Within the first two hours we experienced more setbacks than we’ve ever experienced at the start of a trip: A crash, lots of mud, a bent chain ring, denied by Amtrak, accepted by Bolt, loading tandems on Bolt, no seat on the bus for Anne. Whew, that makes me tired just thinking about it. I want to go take a nap.
You crashed 1/2 mile from your house? Anne was covered in sewer mud? The tandem timing chain front chain ring got bent and Tim straightened it with his Leatherman on the side of the trail? You were rejected by Amtrak? (I’m seriously done with Amtrak after that experience but that is a whole nother story) And accepted by Bolt Bus? And the driver unloaded all of the bags he had just packed and repacked the entire baggage compartment so he could fit your 2 giant tandems on the bus? Then, in his confusion and profuse sweating he oversold the bus and there were only 3 seats left to fit the 4 of you?
Did that all really happen in one day? Yes, Yes, Yes, Yes, Yes, Yes and Yes. It’s all true.
The first few hours would have caused weaker less-determined folks to pack up and head home, claiming that day one was not meant to be and to try again the following day. But we persisted and came up with a few new plans along the way. And we eventually found humor in
all most of it.
Black, Burke-Gilman-trail sewer-mud is seriously gross. And I wound up covered in it: immersed in black mud up to my elbows, squished between my toes and in my eyes. Ewww. But just 30 minutes after the crash, I had washed most of it off with all of the available water from our bottles, and was laughing about the entire experience. We didn’t go home even though we were a 1/2 mile from our house and Tim insisted we return so I could take a shower and he could fix the bike with proper tools.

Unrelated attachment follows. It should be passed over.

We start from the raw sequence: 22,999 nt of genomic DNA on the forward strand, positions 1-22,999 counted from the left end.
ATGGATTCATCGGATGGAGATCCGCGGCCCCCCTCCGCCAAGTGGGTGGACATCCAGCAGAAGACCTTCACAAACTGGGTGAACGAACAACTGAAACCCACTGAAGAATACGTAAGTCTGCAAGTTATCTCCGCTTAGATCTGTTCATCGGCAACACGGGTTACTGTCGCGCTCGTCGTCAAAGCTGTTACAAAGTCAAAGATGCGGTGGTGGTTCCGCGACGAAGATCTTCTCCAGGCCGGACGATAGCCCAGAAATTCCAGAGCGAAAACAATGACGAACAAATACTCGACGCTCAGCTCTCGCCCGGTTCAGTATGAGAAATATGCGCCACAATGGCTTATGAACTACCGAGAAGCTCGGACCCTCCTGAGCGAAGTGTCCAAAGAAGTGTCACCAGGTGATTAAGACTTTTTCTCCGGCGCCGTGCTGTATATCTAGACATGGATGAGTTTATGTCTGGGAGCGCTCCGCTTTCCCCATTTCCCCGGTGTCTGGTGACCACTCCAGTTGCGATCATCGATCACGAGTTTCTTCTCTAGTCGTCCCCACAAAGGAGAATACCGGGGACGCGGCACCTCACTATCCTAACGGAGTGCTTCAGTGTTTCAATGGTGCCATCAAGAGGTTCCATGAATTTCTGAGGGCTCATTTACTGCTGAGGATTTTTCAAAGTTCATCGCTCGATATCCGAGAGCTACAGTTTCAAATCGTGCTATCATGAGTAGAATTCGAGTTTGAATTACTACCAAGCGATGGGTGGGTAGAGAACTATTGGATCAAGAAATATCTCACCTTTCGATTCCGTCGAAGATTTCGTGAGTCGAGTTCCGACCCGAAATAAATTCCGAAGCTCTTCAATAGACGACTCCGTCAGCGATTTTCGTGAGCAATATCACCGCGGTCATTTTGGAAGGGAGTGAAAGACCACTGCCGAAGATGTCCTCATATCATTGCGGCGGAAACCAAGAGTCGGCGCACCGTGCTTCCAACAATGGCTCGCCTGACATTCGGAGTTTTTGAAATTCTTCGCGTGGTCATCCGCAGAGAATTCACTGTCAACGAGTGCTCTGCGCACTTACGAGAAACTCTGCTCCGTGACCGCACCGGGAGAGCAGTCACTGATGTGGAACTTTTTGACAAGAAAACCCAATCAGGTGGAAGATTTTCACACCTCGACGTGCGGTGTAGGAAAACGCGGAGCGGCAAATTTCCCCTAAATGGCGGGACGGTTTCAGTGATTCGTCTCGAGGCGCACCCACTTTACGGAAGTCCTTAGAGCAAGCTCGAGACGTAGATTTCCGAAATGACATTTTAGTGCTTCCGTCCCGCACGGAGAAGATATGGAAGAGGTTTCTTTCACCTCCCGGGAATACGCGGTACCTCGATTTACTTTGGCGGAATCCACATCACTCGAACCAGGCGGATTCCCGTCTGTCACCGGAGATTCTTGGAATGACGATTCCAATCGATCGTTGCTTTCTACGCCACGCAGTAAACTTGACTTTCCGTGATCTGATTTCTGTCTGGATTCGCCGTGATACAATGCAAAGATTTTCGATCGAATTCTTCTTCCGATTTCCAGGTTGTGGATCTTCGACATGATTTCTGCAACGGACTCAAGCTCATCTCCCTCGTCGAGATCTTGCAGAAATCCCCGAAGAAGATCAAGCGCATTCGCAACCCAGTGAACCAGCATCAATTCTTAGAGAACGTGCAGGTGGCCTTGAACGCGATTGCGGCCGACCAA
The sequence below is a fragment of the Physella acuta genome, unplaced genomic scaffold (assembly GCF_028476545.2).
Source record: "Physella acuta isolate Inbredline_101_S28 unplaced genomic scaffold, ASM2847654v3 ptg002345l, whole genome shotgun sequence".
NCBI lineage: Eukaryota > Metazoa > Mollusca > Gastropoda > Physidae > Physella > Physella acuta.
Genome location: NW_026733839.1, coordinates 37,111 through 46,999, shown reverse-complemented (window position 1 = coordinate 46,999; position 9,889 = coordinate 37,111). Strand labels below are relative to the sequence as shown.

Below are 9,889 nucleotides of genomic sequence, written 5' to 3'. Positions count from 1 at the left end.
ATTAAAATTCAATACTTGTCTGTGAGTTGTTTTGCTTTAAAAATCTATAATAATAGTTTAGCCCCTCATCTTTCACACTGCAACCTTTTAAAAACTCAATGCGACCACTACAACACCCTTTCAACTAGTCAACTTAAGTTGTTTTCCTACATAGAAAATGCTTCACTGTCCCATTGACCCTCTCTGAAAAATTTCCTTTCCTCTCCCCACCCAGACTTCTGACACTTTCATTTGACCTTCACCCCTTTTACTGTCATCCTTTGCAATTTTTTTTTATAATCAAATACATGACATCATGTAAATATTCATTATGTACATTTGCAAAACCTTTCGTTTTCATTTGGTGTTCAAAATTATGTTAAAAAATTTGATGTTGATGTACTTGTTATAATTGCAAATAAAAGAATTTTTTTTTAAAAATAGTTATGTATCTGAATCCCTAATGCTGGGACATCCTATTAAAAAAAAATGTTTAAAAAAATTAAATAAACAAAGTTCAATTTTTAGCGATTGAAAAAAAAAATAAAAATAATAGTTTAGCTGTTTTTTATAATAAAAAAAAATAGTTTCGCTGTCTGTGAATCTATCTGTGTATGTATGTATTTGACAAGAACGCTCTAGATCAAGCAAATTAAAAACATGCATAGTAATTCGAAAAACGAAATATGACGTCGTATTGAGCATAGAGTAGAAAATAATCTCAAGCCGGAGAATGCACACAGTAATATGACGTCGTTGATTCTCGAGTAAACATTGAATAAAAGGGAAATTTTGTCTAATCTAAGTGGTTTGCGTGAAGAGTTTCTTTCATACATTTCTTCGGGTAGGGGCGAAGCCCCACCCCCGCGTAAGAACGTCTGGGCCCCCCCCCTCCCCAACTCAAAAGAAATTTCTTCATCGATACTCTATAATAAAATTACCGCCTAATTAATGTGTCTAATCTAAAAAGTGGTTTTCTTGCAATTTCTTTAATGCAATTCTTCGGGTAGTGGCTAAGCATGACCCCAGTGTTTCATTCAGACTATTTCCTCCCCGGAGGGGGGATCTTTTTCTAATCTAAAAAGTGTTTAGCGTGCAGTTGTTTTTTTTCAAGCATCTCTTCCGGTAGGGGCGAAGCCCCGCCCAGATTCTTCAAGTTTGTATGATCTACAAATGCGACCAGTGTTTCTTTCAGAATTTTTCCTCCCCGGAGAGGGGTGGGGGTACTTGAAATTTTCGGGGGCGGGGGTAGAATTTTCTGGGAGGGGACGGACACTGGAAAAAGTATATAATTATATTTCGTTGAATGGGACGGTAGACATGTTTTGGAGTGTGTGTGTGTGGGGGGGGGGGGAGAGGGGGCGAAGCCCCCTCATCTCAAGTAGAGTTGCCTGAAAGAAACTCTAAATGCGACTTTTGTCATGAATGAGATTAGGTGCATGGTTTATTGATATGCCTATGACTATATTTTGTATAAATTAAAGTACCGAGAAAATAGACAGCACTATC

No, way, man, I was NOT going home.
The kids learned a thing or two about perseverance. Things don’t go your way? Don’t give up. Keep trying.
They also learned the importance of flexibility when traveling (and with life in general). Sometimes life doesn’t go as planned and you just have to roll with the punches and move on. Sometimes, you just have to suck it up and deal. Yes, we really do tell our kids to suck it up. (this is probably not difficult for Julian to believe, he likes to joke that I’m a mean mom after overhearing our son say so himself.)
They also learned a thing or two about the importance of laughing. Maintaining a sense of humor is essential for survival. And finding humor in otherwise non-humorous situations is quite important. We laugh a lot in our family.
Day 1 was quite possibly the most difficult day of the journey. We survived it without yelling at each other too much and once it was over we knew we were going to make it all the way to San Francisco.
What else could possibly go wrong that we couldn’t handle?
Because long-term travel is definitely a marathon, not a sprint and success is determined by how well you can handle unexpected hiccups and changes in plans.
Now I really wish we had a picture of me covered in sewer mud on the side of the trail a 1/2 a mile from our house. Tim wanted to take a photo but I wouldn’t let him. At the time I was definitely not in the mood for photos and Tim didn’t dare press the point.